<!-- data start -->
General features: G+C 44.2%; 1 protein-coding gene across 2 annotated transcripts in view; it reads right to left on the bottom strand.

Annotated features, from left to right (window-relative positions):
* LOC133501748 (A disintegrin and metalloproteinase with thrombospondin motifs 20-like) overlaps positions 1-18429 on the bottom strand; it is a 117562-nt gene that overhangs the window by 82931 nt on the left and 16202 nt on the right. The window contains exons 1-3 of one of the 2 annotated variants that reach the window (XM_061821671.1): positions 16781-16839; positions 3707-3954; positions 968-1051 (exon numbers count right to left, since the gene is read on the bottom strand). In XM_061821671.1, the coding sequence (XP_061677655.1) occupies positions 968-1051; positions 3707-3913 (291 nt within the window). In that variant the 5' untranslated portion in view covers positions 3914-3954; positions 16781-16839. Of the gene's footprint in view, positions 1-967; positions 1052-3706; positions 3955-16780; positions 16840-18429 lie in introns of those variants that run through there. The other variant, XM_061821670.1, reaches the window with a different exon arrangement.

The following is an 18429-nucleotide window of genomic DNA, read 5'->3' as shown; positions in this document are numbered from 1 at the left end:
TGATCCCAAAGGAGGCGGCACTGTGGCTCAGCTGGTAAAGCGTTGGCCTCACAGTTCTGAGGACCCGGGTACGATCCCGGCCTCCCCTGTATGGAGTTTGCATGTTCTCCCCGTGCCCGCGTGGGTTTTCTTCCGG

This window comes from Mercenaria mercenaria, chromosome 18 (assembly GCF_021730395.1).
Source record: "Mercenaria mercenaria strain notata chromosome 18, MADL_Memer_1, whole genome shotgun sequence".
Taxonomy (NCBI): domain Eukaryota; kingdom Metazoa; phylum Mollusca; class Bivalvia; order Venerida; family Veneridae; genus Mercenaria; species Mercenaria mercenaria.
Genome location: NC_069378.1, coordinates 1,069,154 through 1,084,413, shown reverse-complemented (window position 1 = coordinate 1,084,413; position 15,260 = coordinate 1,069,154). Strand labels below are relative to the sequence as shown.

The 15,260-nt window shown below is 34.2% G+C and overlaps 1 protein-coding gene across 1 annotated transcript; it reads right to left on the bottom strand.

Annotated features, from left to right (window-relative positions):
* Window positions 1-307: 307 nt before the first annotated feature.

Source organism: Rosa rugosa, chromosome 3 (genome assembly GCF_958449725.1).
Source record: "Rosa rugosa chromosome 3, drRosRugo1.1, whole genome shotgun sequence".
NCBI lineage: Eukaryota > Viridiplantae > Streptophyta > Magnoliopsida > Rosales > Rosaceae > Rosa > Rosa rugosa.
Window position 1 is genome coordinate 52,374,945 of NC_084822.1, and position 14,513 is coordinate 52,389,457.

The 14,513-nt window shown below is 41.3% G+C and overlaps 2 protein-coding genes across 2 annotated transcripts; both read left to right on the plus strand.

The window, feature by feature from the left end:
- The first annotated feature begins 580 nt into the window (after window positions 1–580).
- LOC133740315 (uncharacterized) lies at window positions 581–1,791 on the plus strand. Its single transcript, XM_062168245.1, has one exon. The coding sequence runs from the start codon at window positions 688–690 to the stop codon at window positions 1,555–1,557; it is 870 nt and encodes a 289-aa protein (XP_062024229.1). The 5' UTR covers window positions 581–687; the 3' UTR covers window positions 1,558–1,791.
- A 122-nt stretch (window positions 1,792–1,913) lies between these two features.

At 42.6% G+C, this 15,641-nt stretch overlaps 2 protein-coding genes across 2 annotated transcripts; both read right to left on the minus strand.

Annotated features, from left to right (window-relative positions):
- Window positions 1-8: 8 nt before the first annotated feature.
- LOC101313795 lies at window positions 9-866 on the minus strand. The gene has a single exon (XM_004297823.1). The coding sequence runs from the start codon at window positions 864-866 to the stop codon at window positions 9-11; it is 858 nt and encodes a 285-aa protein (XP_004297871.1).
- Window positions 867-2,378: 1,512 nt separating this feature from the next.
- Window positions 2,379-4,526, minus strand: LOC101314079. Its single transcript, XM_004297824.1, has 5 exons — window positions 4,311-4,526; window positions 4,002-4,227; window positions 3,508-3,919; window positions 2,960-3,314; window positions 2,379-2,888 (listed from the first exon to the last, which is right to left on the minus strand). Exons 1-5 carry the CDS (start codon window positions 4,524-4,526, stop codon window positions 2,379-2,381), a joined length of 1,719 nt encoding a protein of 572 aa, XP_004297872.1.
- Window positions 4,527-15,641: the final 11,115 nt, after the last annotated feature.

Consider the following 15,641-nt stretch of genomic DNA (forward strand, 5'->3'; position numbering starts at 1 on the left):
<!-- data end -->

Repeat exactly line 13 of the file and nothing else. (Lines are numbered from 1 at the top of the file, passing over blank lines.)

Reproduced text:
Source organism: Rosa rugosa, chromosome 3 (genome assembly GCF_958449725.1).